KDMC is a safer place for new mothers
The stats are alarming. According to a USA Today story, fewer than half of maternity patients in America’s hospitals were promptly treated for bleeding and blood pressure fluctuations that put them at risk for stroke or even death.
Doctors and nurses too often relied on observation and judgment calls, instead of hard data, when making treatment decisions, according to the investigation.
It makes the U.S. the most dangerous place in the developed world to give birth, with more than 50,000 mothers suffering severe injuries during or after childbirth and about 700 mothers dying each year.
In Brookhaven, that’s not the story. Thanks to a statewide effort to shift to evidence-based procedures, the hospital has taken the necessary steps to protect the health of mothers.
Angie Williamson, LDRP director at King’s Daughters Medical Center, said her staff has been collecting, measuring, weighing and calculating proper treatment start times for years.
The program seeks to cut down on preventable conditions that can injure or kill mothers who have recently delivered by measuring blood loss, the timely administration of blood pressure medicine and other steps.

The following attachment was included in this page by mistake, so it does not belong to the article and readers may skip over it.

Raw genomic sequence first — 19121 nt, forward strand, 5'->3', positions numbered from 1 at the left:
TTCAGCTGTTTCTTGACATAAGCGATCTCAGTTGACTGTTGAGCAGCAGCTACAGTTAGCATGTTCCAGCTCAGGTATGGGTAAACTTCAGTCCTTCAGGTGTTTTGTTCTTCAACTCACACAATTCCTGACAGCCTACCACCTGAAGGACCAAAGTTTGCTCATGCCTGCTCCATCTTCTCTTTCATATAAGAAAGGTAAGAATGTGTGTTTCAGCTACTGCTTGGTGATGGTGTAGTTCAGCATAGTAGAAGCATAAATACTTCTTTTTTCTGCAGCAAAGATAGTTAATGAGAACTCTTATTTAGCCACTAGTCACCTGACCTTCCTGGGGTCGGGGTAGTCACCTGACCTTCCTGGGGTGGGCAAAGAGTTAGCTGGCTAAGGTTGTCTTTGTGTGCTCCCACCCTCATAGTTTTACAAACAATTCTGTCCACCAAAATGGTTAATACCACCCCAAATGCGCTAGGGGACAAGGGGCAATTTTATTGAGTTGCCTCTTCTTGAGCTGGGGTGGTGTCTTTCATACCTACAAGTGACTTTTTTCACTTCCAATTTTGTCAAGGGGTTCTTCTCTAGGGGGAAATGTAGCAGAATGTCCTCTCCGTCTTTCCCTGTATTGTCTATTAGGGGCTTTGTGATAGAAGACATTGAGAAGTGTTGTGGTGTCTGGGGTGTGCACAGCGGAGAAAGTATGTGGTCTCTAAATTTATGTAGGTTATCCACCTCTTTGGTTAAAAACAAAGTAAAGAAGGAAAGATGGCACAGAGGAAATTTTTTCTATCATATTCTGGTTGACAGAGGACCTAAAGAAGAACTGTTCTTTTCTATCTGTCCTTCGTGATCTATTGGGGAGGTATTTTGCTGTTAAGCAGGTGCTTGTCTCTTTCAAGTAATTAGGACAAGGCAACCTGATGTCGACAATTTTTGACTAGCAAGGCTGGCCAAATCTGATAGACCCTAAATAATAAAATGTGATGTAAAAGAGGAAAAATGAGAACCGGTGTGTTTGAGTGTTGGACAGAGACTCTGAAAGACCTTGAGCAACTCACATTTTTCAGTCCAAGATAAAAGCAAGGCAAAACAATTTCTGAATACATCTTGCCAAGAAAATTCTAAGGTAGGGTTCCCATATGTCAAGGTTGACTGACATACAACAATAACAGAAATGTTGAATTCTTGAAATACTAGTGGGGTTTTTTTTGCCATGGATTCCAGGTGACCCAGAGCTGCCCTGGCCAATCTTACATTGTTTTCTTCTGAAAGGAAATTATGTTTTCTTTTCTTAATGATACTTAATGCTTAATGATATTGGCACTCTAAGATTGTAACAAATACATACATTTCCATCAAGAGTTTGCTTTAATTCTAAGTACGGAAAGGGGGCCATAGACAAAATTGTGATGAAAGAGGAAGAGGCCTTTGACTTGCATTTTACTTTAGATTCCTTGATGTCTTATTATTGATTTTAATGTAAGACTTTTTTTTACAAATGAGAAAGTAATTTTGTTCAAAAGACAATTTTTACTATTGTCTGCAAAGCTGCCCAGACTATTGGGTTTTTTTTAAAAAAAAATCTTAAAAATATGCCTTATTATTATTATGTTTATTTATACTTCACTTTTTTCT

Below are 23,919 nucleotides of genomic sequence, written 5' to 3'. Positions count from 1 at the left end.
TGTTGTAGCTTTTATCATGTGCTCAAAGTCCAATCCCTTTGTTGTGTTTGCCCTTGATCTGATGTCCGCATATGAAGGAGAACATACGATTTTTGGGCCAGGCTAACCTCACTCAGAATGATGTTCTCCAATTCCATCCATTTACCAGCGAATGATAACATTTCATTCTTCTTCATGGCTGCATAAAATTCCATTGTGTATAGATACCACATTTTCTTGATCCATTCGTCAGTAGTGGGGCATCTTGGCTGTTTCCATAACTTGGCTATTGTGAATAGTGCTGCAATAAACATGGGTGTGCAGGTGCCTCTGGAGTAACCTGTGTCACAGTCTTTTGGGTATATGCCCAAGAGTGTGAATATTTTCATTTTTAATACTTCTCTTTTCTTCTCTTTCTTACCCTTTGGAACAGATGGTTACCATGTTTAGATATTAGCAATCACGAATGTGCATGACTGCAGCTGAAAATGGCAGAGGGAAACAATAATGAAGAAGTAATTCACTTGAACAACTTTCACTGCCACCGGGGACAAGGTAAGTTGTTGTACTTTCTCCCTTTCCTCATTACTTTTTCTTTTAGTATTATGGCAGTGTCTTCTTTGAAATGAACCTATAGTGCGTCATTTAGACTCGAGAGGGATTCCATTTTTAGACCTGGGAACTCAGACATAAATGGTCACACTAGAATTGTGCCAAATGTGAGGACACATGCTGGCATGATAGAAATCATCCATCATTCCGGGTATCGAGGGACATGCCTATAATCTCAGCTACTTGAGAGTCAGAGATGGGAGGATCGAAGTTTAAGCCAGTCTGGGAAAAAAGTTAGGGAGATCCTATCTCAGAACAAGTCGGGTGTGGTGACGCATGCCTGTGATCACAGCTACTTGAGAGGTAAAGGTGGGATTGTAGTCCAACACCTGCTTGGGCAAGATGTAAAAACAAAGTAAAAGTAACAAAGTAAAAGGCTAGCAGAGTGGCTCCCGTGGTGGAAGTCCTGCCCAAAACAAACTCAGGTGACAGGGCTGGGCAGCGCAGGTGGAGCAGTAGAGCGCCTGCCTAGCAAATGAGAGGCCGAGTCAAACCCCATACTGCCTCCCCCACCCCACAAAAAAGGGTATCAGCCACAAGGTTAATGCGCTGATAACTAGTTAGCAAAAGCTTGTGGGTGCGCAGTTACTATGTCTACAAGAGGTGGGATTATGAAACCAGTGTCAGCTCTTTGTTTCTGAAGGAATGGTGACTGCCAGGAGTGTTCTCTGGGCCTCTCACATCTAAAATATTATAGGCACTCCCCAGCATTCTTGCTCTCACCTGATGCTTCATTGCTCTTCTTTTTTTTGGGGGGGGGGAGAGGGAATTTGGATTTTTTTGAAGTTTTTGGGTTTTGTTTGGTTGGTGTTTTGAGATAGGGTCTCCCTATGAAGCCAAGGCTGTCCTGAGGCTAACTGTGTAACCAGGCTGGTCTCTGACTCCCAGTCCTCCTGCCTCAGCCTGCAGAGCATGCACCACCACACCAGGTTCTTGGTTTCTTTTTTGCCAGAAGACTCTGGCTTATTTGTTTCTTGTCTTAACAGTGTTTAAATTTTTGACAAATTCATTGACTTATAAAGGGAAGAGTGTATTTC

KDMC follows a series of steps to keep reliable data on its maternity patients. One of the most important is a maternal hemorrhage protocol that tracks a mother’s blood loss by using a precision scale to weigh blood-soaked pads, towels and sponges, Williamson said.
“Historically, people would estimate blood loss visually, but now we have instituted quantitative blood loss — we weigh every drop,” she said. “There is no longer a guess. It is a true milliliter count of actual blood loss.”
The efforts of Mississippi and hospitals like KDMC have placed the state near the middle of pack for maternal deaths. It’s significant when compared to other health factors that normally place the state near the bottom of the pile.
Hopefully, more states and more hospitals will take the necessary steps to protect maternal patients. Our nation’s mothers shouldn’t die because of out-of-date medical practices.